// The contents of this file are in the public domain. See LICENSE_FOR_EXAMPLE_PROGRAMS.txt

    This is an example illustrating the use of the queue component (and 
    to some degree the general idea behind most of the other container 
    classes) from the dlib C++ Library.

    It loads a queue with 20 random numbers.  Then it uses the enumerable 
    interface to print them all to the screen.  Then it sorts the numbers and 
    prints them to the screen.

#include <dlib/queue.h>
#include <iostream>
#include <iomanip>
#include <ctime>
#include <cstdlib>

// I'm picking the version of the queue that is kernel_2a extended by
// the queue sorting extension.   This is just a normal queue but with the
// added member function sort() which sorts the queue.
typedef dlib::queue<int>::sort_1b_c queue_of_int;

using namespace std;
using namespace dlib;

int main()
    queue_of_int q;

    // initialize rand()

    for (int i = 0; i < 20; ++i)
        int a = rand()&0xFF;

        // note that adding a to the queue "consumes" the value of a because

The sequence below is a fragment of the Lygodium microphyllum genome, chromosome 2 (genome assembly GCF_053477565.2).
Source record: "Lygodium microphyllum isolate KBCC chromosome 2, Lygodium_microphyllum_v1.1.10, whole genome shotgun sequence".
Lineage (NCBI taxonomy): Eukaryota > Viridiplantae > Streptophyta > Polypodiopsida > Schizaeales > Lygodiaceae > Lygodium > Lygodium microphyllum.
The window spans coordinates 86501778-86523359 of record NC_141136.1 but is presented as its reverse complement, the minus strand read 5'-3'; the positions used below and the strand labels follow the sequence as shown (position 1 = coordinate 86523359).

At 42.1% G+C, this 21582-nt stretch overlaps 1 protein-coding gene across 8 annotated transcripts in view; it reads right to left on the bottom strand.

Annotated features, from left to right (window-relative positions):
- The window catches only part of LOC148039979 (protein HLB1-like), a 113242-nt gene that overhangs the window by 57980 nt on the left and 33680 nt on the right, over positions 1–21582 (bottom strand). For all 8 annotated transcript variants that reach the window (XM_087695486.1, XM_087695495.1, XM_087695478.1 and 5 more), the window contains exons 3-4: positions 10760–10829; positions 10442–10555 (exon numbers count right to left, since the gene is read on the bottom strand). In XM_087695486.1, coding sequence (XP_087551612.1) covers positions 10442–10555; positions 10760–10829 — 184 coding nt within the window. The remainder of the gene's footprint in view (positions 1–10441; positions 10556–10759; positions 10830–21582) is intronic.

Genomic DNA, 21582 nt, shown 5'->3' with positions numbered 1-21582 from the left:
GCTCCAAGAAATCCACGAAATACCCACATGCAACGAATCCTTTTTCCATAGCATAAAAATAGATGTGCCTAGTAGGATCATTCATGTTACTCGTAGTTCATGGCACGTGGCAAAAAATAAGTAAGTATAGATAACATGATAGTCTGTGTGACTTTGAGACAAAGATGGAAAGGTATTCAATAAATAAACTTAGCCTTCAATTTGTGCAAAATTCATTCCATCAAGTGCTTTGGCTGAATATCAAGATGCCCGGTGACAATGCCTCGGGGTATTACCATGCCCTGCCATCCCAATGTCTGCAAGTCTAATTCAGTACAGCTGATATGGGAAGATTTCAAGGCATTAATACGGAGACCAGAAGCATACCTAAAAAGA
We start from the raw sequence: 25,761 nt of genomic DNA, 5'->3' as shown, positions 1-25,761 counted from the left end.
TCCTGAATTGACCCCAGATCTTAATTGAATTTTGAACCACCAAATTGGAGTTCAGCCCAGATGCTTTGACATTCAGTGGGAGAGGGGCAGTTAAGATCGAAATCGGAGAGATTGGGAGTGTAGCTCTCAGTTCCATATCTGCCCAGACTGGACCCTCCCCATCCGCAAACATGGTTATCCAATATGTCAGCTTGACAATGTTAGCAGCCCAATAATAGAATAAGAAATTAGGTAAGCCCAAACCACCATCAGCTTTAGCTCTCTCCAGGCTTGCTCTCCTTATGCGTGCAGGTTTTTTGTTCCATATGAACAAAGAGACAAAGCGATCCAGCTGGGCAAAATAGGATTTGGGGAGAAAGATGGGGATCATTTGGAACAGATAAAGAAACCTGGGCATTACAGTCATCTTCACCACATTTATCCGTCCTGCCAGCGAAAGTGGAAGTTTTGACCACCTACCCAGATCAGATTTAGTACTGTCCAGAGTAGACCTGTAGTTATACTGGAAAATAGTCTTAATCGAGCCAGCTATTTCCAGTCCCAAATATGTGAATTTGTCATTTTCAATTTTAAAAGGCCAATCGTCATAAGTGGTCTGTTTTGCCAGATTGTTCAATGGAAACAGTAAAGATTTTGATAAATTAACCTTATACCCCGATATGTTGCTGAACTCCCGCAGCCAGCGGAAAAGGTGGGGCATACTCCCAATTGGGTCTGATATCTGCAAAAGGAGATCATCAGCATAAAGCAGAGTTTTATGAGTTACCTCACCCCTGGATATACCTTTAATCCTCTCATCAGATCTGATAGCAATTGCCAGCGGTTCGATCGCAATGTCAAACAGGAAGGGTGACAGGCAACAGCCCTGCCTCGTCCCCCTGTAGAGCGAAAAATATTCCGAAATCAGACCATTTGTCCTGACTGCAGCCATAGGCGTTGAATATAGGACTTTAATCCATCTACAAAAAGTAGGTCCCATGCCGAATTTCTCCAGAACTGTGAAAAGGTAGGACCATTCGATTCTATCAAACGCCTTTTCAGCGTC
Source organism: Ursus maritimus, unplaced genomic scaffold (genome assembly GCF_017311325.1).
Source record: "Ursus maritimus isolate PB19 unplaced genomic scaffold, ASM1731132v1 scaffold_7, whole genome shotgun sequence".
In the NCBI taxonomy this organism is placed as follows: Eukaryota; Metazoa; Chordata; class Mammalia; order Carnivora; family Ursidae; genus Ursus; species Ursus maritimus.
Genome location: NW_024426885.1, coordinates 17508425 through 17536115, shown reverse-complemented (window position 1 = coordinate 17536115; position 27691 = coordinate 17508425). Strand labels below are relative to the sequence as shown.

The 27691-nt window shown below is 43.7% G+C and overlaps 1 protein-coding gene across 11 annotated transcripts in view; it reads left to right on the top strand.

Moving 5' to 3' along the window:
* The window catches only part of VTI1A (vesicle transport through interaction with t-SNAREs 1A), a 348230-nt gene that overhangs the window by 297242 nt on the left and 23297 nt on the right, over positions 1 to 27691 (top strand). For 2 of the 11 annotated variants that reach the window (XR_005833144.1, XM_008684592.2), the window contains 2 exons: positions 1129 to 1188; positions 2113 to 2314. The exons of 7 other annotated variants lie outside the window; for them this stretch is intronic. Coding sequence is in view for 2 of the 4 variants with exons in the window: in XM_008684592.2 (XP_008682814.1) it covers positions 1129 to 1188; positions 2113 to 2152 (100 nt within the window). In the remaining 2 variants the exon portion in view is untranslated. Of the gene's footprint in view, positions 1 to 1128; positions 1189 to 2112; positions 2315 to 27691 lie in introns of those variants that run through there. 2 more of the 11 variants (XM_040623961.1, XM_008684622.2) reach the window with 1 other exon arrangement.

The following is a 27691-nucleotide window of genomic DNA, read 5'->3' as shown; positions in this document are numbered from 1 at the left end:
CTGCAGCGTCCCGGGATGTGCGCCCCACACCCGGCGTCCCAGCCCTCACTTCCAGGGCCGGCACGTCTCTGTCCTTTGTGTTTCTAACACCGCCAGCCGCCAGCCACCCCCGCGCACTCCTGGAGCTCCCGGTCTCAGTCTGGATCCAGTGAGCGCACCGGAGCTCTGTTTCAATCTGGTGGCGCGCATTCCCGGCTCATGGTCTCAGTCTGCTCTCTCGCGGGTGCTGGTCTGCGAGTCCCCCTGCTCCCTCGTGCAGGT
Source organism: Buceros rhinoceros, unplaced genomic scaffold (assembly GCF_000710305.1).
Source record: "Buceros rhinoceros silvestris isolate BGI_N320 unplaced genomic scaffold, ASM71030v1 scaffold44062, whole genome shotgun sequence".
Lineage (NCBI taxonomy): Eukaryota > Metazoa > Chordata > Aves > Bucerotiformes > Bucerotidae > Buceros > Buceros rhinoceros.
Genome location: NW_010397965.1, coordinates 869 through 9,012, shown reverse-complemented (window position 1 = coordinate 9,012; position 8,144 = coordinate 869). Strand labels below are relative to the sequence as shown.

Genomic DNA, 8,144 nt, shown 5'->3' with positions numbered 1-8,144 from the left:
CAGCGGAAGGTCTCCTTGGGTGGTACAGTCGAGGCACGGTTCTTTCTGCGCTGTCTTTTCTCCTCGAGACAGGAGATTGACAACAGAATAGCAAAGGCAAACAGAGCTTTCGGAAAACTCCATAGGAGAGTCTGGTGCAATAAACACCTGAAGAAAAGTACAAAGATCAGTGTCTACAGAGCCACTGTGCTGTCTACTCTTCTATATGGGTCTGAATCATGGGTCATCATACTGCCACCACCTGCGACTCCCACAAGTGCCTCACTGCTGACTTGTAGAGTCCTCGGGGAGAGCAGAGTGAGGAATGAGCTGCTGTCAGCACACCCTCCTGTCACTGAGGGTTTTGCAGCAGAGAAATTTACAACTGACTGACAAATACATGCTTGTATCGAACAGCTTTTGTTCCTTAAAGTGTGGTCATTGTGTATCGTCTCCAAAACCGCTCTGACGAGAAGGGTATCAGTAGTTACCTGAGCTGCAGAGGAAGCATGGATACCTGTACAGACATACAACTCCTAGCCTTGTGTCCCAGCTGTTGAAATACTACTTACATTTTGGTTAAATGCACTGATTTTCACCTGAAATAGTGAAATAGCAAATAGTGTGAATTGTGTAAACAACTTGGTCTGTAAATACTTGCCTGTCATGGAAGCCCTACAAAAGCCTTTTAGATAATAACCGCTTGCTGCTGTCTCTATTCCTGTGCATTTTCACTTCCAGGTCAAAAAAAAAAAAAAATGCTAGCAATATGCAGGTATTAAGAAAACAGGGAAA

// all container classes move values around by swapping them rather
        // than copying them.   So a is swapped into the queue which results 
        // in a having an initial value for its type (for int types that value
        // is just some undefined value. )


    cout << "The contents of the queue are:\n";
    while (q.move_next())
        cout << q.element() << " ";

    cout << "\n\nNow we sort the queue and its contents are:\n";
    q.sort();  // note that we don't have to call q.reset() to put the enumerator
               // back at the start of the queue because calling sort() does
               // that automatically for us.  (In general, modifying a container
               // will reset the enumerator).
    while (q.move_next())
        cout << q.element() << " ";    

    cout << "\n\nNow we remove the numbers from the queue:\n";
    while (q.size() > 0)
        int a;
        cout << a << " ";

    cout << endl;